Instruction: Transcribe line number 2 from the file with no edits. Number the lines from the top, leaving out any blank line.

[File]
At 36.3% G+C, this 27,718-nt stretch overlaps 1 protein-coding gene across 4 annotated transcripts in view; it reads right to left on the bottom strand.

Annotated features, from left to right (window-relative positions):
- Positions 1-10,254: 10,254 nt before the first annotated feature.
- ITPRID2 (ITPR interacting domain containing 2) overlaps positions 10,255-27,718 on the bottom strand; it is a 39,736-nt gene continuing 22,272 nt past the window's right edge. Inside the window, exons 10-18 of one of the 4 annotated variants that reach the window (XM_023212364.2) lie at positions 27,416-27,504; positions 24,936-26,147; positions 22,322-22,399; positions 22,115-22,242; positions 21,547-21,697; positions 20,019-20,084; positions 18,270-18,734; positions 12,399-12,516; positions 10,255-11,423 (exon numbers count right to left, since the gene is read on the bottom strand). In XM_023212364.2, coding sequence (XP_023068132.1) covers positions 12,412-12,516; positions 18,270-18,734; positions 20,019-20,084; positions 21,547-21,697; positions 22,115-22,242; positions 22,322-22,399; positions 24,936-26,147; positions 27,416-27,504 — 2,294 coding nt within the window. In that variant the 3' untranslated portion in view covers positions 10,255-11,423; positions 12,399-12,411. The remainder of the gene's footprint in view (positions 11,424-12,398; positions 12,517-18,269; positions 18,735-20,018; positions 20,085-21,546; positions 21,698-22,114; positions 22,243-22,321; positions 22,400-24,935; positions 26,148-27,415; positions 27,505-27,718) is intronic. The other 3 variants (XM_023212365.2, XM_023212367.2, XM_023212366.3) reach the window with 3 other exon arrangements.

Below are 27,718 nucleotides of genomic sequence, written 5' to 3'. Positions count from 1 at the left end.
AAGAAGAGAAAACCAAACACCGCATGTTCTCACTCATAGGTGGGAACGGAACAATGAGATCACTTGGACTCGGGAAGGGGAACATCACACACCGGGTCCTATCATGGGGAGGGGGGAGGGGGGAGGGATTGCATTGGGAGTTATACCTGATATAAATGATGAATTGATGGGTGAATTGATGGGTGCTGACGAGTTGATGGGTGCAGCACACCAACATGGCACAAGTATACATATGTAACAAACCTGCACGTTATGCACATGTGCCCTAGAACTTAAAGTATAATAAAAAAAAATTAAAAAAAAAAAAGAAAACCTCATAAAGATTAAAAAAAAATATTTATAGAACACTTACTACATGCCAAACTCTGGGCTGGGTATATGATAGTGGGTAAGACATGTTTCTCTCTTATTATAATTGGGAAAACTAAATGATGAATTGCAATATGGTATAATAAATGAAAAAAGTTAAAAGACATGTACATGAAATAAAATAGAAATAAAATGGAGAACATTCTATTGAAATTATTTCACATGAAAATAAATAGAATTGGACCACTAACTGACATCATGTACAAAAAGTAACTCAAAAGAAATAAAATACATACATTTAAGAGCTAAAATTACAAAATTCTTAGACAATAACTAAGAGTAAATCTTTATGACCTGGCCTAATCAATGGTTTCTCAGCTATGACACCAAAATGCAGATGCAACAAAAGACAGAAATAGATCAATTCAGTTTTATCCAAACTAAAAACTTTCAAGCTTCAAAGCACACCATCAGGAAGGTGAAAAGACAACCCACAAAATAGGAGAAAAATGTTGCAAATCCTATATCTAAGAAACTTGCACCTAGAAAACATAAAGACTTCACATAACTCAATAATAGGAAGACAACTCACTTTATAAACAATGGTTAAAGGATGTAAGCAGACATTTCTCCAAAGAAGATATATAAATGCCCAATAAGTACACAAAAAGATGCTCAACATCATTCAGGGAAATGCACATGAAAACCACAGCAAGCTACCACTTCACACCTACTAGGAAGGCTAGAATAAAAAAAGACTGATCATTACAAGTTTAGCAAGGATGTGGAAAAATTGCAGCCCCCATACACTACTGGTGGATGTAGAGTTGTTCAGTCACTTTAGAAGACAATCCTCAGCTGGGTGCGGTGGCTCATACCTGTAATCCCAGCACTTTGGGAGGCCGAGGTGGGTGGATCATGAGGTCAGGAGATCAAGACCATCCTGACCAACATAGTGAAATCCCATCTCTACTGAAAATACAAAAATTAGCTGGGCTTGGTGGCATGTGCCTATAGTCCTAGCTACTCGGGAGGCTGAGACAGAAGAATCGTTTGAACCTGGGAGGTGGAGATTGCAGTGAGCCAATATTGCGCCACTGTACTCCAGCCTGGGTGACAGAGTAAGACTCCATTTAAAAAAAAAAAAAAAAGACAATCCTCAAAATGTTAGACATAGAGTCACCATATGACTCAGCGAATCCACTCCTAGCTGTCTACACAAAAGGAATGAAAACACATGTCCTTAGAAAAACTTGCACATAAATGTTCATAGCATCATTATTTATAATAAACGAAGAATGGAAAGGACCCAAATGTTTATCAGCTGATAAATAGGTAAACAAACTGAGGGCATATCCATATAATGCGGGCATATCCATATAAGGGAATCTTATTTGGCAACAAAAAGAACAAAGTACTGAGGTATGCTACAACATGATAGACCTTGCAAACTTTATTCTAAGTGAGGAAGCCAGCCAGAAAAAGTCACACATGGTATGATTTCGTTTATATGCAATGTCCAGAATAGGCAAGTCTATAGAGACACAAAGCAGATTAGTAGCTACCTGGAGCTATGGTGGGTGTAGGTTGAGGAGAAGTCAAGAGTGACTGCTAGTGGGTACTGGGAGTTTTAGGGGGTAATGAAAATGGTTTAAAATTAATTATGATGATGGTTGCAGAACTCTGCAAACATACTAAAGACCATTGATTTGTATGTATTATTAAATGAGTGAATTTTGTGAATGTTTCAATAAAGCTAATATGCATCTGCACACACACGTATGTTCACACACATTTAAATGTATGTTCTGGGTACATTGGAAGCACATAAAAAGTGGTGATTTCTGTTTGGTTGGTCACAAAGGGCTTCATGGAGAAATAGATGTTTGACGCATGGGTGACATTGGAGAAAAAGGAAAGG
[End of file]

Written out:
Annotated features, from left to right (window-relative positions):